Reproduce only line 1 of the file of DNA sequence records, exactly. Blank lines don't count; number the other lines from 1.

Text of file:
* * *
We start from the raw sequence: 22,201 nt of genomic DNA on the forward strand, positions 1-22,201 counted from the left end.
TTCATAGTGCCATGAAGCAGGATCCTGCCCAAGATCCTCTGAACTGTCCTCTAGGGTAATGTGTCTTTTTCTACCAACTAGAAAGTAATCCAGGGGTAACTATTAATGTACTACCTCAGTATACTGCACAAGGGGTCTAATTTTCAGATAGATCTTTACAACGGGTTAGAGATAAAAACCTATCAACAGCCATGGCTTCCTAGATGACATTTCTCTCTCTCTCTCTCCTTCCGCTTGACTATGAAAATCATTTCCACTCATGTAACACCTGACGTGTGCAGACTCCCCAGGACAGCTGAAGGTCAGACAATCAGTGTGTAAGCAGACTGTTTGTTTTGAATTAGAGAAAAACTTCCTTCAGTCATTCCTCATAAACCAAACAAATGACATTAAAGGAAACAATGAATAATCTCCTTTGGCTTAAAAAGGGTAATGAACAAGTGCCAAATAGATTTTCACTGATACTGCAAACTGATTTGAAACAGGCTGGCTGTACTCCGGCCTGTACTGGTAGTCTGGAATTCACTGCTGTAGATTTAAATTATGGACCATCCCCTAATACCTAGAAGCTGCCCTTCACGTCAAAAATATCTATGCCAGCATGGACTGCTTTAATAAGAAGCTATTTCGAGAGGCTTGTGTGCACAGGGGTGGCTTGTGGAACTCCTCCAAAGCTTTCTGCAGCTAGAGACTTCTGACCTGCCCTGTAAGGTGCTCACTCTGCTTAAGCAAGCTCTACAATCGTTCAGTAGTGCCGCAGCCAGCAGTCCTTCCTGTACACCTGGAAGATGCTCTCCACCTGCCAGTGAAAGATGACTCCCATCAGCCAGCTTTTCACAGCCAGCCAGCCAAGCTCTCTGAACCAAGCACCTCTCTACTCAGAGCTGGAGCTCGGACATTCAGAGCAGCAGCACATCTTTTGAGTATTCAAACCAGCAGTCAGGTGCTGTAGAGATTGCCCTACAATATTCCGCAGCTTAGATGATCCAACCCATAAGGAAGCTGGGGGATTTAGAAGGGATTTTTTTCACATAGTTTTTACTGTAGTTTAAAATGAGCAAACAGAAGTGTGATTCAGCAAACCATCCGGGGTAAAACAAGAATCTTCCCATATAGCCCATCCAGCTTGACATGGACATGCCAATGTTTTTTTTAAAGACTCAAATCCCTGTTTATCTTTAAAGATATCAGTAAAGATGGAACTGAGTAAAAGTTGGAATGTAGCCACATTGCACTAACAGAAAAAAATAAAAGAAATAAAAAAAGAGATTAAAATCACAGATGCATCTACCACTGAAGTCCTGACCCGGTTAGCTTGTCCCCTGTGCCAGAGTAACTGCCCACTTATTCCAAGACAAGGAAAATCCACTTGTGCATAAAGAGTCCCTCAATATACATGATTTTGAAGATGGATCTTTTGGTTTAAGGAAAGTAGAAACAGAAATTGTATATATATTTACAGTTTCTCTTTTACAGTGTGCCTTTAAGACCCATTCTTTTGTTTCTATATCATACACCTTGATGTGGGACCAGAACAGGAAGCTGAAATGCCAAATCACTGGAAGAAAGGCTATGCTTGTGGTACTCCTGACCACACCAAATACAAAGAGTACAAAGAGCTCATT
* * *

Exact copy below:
We start from the raw sequence: 22,201 nt of genomic DNA on the forward strand, positions 1-22,201 counted from the left end.